Spain referred to Court for nitrate pollution

EC wants stricter measures to enforce nitrates directive
The latest research report, based on data from 2016-2019, shows that nitrates cause water pollution across Europe. (Photo: Water News Europe)

Share article:

Share on facebook
Share on twitter
Share on linkedin
Share on whatsapp

The European Commission (EC) refers Spain to the Court of Justice of the European Union for failing to take sufficient action on nitrates pollution. The European Commission published this decision in the infringement package in December. The Member States must monitor their waters and identify those affected or likely to be affected by pollution caused by nitrates from agricultural sources.

Pollution with nitrates is caused by livestock density and mineral fertilizers. They are the main contaminant of groundwater. The latest research report, based on data from 2016-2019, shows that nitrates cause water pollution across Europe. High concentrations of nitrate in water are harmful to human health and nitrate pollution causes a lack of oxygen and explosive algal growth (eutrophication).

Spain

The region of Valencia, on the Mediterranean coast of Spain, is struck by this problem. According to the Valencian Head of the Department of the Geological and Mining Institute Bruno Ballesteros, nitrate pollution is the biggest challenge to preserve Valencian underground water resources. A total of 453 sources of drinking water are affected by nitrates and other chemicals in the area. He stated: “It’s a process that has been ongoing for a long time and has polluted great quantities of groundwater.”

Greenpeace investigation

A report from Greenpeace presents data that nitrate pollution in Spain has increased by 51.5% in just four years (from 2016 to 2019) and that the region of Murcia is the community with the highest levels of nitrate pollution in groundwater in 2019, followed by Catalonia. The report also points Spain for its ‘ineffectiveness’ in complying with the Nitrates Directive and recalls the infringement procedure opened in 2018 by the Commission against Spain.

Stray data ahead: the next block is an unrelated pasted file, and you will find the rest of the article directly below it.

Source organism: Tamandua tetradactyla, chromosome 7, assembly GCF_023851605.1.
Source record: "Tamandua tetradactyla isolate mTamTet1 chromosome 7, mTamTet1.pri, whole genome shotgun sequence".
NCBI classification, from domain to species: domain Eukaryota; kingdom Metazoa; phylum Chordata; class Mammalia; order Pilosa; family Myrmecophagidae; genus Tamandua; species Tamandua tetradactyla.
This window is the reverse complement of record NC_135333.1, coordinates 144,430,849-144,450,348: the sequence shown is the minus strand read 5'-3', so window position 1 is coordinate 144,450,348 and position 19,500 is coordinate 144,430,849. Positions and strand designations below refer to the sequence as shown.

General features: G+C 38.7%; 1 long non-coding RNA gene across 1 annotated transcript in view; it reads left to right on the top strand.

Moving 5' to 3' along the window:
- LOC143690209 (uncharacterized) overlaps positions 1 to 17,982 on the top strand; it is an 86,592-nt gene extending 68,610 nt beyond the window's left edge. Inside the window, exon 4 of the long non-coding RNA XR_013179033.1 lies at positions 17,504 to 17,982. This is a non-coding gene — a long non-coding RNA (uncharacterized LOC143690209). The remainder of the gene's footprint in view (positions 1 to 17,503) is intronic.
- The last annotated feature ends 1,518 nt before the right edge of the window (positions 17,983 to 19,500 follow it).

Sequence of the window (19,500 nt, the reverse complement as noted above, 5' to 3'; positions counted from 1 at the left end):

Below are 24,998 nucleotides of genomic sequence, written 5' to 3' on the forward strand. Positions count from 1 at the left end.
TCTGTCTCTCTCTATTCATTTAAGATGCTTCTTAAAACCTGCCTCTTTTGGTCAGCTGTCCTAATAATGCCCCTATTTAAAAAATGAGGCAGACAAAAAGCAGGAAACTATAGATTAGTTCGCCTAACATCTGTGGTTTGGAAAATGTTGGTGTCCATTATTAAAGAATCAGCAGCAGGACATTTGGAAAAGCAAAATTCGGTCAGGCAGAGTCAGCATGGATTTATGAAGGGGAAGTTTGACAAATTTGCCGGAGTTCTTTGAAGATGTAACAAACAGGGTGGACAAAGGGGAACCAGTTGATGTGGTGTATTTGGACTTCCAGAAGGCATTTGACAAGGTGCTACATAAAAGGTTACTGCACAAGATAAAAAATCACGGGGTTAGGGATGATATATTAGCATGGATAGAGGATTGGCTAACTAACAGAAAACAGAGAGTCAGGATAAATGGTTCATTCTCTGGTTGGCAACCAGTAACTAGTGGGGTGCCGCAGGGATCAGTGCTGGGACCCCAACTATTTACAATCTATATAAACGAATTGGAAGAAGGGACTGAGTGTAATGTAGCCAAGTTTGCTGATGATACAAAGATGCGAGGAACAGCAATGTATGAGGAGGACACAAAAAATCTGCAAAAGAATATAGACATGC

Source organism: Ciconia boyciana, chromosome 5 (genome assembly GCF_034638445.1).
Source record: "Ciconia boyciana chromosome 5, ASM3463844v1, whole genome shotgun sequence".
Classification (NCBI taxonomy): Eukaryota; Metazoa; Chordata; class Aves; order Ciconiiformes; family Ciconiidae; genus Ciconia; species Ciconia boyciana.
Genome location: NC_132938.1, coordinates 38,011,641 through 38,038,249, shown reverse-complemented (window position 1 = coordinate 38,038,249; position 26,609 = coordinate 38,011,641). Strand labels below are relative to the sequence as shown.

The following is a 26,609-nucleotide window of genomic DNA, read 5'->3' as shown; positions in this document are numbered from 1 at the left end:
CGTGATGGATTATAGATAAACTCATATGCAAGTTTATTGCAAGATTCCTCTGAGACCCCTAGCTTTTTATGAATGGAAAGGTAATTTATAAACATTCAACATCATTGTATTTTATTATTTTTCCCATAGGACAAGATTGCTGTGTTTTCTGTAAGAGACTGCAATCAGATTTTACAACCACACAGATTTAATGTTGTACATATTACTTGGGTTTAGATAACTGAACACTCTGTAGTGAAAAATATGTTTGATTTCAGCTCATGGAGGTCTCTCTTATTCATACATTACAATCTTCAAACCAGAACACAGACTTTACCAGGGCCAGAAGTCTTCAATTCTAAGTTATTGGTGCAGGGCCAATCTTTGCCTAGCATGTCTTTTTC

According to the health ministry, a study of national water resources found that 67,050 samples, some taken from the same place on different dates, were undrinkable. Nitrate levels are a cause for concern, with nearly three out of 10 of Spain’s groundwater monitoring stations registering a concentration close to or above the potability threshold.

Decision

The EC decided that despite some limited progress, Spain must still take additional measures to prevent eutrophication for the whole country since the measures established to date have failed to achieve the objectives of the Nitrates Directive. In addition, it should review and further designate Nitrate Vulnerable Zones in seven regions (Castilla y León, Extremadura, Galicia, Islas Baleares, Islas Canarias, Madrid and Comunidad Valenciana) as well as include all the necessary mandatory elements in the Action Programmes for five regions (Aragón, Castilla-La Mancha, Castilla y León, Extremadura and Madrid). The EC also insisted on additional measures for the four regions where the measures set in place have proven insufficient to achieve the objectives of the Nitrates Directive (Aragón, Castilla-La Mancha, Castilla y León, and Murcia).

Share article:

Share on facebook
Share on twitter
Share on linkedin
Share on whatsapp

Related articles

National Water Media

Subscribe to our monthly news letter

We will process your data according to our privacy policy.

Subscribe to our monthly news letter

We will process your data according to our privacy policy.